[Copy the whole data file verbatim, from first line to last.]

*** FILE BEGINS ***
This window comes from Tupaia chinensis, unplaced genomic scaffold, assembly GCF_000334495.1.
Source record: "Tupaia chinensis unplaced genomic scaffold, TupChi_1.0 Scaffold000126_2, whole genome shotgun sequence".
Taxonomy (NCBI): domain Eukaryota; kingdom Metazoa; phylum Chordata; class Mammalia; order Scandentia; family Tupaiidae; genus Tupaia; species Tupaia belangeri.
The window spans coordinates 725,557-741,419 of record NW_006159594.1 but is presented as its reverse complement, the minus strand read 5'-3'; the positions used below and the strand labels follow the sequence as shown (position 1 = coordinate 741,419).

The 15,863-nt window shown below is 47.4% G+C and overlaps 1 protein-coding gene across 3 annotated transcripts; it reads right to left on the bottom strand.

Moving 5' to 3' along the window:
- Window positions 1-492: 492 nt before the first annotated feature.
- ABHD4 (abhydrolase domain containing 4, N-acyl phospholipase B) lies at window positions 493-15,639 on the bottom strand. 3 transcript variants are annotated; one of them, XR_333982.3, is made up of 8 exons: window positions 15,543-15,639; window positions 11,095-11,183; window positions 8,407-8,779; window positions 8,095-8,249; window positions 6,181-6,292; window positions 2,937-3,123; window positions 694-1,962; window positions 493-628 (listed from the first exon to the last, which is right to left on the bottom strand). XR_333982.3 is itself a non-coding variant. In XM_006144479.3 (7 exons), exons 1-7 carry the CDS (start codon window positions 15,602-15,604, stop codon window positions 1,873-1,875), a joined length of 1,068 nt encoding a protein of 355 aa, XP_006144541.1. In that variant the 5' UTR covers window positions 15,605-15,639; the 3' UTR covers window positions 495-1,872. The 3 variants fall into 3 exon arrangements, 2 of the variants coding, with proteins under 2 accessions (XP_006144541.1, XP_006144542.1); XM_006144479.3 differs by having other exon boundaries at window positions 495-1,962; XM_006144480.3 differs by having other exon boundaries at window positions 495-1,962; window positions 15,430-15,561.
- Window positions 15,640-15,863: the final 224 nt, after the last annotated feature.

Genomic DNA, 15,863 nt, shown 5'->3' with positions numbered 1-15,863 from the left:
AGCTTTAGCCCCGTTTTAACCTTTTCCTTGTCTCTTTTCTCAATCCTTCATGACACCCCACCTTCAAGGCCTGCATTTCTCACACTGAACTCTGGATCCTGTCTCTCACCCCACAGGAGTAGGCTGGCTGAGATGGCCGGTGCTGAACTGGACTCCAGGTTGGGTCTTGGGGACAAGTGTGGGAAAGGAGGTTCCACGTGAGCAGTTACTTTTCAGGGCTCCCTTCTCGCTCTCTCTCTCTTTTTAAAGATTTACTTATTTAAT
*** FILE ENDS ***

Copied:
This window comes from Tupaia chinensis, unplaced genomic scaffold, assembly GCF_000334495.1.
Source record: "Tupaia chinensis unplaced genomic scaffold, TupChi_1.0 Scaffold000126_2, whole genome shotgun sequence".
Taxonomy (NCBI): domain Eukaryota; kingdom Metazoa; phylum Chordata; class Mammalia; order Scandentia; family Tupaiidae; genus Tupaia; species Tupaia belangeri.
The window spans coordinates 725,557-741,419 of record NW_006159594.1 but is presented as its reverse complement, the minus strand read 5'-3'; the positions used below and the strand labels follow the sequence as shown (position 1 = coordinate 741,419).

The 15,863-nt window shown below is 47.4% G+C and overlaps 1 protein-coding gene across 3 annotated transcripts; it reads right to left on the bottom strand.

Moving 5' to 3' along the window:
- Window positions 1-492: 492 nt before the first annotated feature.
- ABHD4 (abhydrolase domain containing 4, N-acyl phospholipase B) lies at window positions 493-15,639 on the bottom strand. 3 transcript variants are annotated; one of them, XR_333982.3, is made up of 8 exons: window positions 15,543-15,639; window positions 11,095-11,183; window positions 8,407-8,779; window positions 8,095-8,249; window positions 6,181-6,292; window positions 2,937-3,123; window positions 694-1,962; window positions 493-628 (listed from the first exon to the last, which is right to left on the bottom strand). XR_333982.3 is itself a non-coding variant. In XM_006144479.3 (7 exons), exons 1-7 carry the CDS (start codon window positions 15,602-15,604, stop codon window positions 1,873-1,875), a joined length of 1,068 nt encoding a protein of 355 aa, XP_006144541.1. In that variant the 5' UTR covers window positions 15,605-15,639; the 3' UTR covers window positions 495-1,872. The 3 variants fall into 3 exon arrangements, 2 of the variants coding, with proteins under 2 accessions (XP_006144541.1, XP_006144542.1); XM_006144479.3 differs by having other exon boundaries at window positions 495-1,962; XM_006144480.3 differs by having other exon boundaries at window positions 495-1,962; window positions 15,430-15,561.
- Window positions 15,640-15,863: the final 224 nt, after the last annotated feature.

Genomic DNA, 15,863 nt, shown 5'->3' with positions numbered 1-15,863 from the left:
AGCTTTAGCCCCGTTTTAACCTTTTCCTTGTCTCTTTTCTCAATCCTTCATGACACCCCACCTTCAAGGCCTGCATTTCTCACACTGAACTCTGGATCCTGTCTCTCACCCCACAGGAGTAGGCTGGCTGAGATGGCCGGTGCTGAACTGGACTCCAGGTTGGGTCTTGGGGACAAGTGTGGGAAAGGAGGTTCCACGTGAGCAGTTACTTTTCAGGGCTCCCTTCTCGCTCTCTCTCTCTTTTTAAAGATTTACTTATTTAAT